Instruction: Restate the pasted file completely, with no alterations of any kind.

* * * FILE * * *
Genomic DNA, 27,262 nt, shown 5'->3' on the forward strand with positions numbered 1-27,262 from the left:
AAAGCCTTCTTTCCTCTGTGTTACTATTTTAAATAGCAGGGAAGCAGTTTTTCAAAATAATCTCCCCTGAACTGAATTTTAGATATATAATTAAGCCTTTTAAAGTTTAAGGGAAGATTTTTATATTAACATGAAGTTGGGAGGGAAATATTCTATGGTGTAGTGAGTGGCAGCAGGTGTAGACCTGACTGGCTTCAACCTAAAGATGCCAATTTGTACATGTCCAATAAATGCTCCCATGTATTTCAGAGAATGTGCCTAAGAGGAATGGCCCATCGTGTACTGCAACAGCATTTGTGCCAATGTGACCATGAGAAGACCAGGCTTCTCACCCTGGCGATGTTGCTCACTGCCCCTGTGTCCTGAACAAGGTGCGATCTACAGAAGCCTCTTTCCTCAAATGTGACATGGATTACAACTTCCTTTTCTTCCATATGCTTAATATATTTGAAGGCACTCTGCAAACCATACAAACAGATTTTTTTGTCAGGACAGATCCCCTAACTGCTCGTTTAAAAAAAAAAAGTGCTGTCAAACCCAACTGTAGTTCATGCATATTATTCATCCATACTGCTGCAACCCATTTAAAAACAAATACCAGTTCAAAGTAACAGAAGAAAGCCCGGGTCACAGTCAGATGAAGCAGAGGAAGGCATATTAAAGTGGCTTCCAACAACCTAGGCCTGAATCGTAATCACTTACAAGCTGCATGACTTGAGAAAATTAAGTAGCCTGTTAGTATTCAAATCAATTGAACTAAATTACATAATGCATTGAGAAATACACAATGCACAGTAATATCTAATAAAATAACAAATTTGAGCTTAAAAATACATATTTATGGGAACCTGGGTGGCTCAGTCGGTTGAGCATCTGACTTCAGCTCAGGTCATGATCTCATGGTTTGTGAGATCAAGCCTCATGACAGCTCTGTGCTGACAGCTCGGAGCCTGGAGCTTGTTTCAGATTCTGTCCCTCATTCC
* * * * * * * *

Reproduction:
Genomic DNA, 27,262 nt, shown 5'->3' on the forward strand with positions numbered 1-27,262 from the left:
AAAGCCTTCTTTCCTCTGTGTTACTATTTTAAATAGCAGGGAAGCAGTTTTTCAAAATAATCTCCCCTGAACTGAATTTTAGATATATAATTAAGCCTTTTAAAGTTTAAGGGAAGATTTTTATATTAACATGAAGTTGGGAGGGAAATATTCTATGGTGTAGTGAGTGGCAGCAGGTGTAGACCTGACTGGCTTCAACCTAAAGATGCCAATTTGTACATGTCCAATAAATGCTCCCATGTATTTCAGAGAATGTGCCTAAGAGGAATGGCCCATCGTGTACTGCAACAGCATTTGTGCCAATGTGACCATGAGAAGACCAGGCTTCTCACCCTGGCGATGTTGCTCACTGCCCCTGTGTCCTGAACAAGGTGCGATCTACAGAAGCCTCTTTCCTCAAATGTGACATGGATTACAACTTCCTTTTCTTCCATATGCTTAATATATTTGAAGGCACTCTGCAAACCATACAAACAGATTTTTTTGTCAGGACAGATCCCCTAACTGCTCGTTTAAAAAAAAAAAGTGCTGTCAAACCCAACTGTAGTTCATGCATATTATTCATCCATACTGCTGCAACCCATTTAAAAACAAATACCAGTTCAAAGTAACAGAAGAAAGCCCGGGTCACAGTCAGATGAAGCAGAGGAAGGCATATTAAAGTGGCTTCCAACAACCTAGGCCTGAATCGTAATCACTTACAAGCTGCATGACTTGAGAAAATTAAGTAGCCTGTTAGTATTCAAATCAATTGAACTAAATTACATAATGCATTGAGAAATACACAATGCACAGTAATATCTAATAAAATAACAAATTTGAGCTTAAAAATACATATTTATGGGAACCTGGGTGGCTCAGTCGGTTGAGCATCTGACTTCAGCTCAGGTCATGATCTCATGGTTTGTGAGATCAAGCCTCATGACAGCTCTGTGCTGACAGCTCGGAGCCTGGAGCTTGTTTCAGATTCTGTCCCTCATTCC